Novel Investor has created a couple charts comparing asset class returns and sector returns in the U.S. and throughout the world. These charts demonstrate the importance of diversification among asset classes and diversification within asset classes. Continue reading “Historical Returns”
Have you been to the Gaking Finance resources page yet? It has sections for articles, books, links, and videos. I have been adding new content almost every day. For example, I have added some fantastic investing resources to the articles page this week:
- 3 Country ETFs to Consider
- Beware of Concentration Risk in Country ETFs
- Busting the Frontier-Market Myths
- Chart: Where Is Global Growth Happening?
- Creating Alpha With Smart Beta in the US: Focus on Quality
- Emerging Markets Are Not All Created Equal
- Owner Earnings: Warren Buffett’s Favorite Formula
This library will keep growing, so keep checking back for more.
While it seems a little early to write a “history of the 21st century,” The World Is Flat is full of amazing insights that reshape the way we look at our world. What do the fall of the Berlin Wall, the Netscape IPO, and 9/11 all have in common? Thomas L. Friedman shows how these and other events are both causes and effects of the flattening of the world that has been on a fast track from 1989 to today.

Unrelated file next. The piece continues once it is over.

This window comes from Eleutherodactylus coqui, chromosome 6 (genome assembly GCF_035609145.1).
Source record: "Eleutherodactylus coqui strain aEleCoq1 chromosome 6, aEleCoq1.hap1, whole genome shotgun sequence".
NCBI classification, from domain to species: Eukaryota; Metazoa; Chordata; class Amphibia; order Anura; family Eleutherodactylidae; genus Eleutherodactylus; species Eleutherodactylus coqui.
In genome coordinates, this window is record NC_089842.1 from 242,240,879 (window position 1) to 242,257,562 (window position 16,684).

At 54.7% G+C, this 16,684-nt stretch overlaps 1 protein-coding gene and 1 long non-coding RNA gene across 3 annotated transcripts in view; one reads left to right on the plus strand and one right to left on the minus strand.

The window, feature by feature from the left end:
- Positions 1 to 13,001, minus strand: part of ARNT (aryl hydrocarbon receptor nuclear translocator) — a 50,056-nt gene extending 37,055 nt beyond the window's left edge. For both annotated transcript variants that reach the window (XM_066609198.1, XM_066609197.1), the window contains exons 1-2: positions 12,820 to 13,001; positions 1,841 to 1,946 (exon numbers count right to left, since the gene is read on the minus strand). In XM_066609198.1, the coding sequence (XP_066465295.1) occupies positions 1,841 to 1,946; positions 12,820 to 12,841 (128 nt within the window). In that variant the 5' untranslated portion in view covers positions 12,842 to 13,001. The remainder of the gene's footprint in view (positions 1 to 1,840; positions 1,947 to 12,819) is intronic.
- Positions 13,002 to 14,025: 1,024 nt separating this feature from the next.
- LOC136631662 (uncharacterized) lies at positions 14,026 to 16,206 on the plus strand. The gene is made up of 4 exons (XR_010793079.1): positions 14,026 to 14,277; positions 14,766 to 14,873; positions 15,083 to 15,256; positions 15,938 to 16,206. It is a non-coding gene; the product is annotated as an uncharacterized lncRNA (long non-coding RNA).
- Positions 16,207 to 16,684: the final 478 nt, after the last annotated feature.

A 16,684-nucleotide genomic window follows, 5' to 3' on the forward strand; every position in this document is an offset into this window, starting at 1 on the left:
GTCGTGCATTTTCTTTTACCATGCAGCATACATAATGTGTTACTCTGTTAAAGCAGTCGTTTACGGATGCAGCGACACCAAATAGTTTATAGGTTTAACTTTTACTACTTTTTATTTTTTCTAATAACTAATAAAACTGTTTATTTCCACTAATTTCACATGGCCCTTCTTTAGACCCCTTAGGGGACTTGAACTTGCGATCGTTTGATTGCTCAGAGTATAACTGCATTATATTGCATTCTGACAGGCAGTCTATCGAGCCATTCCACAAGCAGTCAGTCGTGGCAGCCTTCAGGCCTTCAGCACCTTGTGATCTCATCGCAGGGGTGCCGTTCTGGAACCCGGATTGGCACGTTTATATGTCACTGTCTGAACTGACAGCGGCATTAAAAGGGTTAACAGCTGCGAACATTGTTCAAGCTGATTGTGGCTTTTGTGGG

There is no aspect of our lives that isn’t affected by the flattening trend. Most of these effects are good for us, but only if we understand them. 9/11 is an example of what happens when one group of people takes advantage of the flattening world for destructive purposes while another is unimaginative about its possibilities. The rise of eBay is an example of how a simple technology-based platform can open the business world to people who had previously been held back by geography, age, prejudice, or disability.
This book is an absolute must-read for every global citizen, whether they hold a political office, invest in emerging markets, or work on an assembly line. So many non-fiction books I read start off interesting and then become dull, as if the author had a great idea, but had trouble filling a few hundred pages with it. TWIF gets more and more interesting as you go, building up to a final chapter where Friedman offers a viable solution to create global peace, while simultaneously predicting the populist revolution that is happening today. It is clear that this book has not been read by enough people, and that needs to change!